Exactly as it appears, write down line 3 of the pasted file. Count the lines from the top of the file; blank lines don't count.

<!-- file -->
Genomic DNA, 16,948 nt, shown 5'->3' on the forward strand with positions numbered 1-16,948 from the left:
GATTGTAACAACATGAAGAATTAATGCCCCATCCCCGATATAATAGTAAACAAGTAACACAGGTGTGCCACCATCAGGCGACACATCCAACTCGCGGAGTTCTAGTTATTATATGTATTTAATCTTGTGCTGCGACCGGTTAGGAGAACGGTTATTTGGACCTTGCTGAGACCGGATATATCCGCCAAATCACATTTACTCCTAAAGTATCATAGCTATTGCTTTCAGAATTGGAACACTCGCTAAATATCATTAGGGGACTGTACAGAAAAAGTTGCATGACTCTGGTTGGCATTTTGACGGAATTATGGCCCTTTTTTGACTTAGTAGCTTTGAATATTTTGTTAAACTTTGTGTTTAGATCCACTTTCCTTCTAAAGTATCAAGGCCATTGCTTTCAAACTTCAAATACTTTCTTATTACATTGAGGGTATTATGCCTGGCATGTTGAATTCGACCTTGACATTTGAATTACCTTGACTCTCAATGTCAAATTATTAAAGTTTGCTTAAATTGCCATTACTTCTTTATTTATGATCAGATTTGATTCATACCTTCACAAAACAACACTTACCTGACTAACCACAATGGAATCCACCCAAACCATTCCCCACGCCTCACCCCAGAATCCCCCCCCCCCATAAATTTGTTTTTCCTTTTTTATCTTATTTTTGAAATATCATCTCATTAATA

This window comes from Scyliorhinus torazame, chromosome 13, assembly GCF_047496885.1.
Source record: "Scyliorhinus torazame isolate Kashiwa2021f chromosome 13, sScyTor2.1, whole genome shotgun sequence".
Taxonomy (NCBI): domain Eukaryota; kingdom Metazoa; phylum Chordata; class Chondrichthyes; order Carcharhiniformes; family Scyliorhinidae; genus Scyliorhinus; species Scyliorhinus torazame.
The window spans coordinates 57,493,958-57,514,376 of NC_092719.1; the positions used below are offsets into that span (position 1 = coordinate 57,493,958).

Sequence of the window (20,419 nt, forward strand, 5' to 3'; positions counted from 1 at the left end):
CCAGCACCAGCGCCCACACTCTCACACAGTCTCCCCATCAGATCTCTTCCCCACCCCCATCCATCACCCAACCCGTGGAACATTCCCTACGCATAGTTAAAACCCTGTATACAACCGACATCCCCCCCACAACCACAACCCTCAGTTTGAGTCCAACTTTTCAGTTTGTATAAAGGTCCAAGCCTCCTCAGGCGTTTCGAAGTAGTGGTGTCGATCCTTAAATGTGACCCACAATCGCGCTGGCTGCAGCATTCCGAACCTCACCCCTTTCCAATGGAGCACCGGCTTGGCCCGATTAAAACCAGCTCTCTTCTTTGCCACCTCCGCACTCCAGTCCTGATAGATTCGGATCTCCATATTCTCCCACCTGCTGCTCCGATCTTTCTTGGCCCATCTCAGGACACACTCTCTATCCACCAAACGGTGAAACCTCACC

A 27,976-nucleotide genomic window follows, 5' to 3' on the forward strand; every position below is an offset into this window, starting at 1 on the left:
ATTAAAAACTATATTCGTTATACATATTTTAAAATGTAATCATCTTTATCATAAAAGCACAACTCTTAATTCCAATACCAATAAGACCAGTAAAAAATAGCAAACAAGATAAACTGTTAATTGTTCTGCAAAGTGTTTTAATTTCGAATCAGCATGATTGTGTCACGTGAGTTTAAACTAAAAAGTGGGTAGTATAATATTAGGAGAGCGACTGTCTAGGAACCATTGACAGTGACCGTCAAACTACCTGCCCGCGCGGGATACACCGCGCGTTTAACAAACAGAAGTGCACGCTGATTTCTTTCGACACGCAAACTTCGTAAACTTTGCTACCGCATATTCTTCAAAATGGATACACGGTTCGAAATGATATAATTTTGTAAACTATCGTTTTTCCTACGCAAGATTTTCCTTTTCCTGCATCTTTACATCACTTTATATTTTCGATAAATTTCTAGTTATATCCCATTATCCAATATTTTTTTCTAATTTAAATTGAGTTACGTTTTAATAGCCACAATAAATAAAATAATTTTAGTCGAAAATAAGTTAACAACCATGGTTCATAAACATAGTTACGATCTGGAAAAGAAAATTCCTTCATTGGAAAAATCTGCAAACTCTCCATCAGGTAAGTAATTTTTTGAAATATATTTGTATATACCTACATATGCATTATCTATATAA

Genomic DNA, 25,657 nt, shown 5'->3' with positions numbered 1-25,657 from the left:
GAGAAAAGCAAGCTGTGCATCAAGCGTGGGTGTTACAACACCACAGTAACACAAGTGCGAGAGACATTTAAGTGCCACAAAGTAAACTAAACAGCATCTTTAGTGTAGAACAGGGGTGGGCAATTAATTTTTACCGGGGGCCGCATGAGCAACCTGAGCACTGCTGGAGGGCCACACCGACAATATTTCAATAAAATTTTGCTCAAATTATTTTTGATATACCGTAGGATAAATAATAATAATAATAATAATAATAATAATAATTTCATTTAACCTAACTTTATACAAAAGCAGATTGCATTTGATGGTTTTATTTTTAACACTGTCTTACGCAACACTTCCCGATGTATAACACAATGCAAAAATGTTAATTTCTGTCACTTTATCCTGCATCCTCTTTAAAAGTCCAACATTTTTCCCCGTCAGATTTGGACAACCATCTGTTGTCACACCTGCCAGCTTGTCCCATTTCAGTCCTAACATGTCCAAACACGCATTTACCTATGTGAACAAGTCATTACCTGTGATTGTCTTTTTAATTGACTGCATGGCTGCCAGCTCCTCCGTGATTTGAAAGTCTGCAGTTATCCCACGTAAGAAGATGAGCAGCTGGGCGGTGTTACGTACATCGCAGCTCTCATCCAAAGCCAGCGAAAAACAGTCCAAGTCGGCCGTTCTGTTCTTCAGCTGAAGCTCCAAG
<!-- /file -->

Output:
This window comes from Scyliorhinus torazame, chromosome 13, assembly GCF_047496885.1.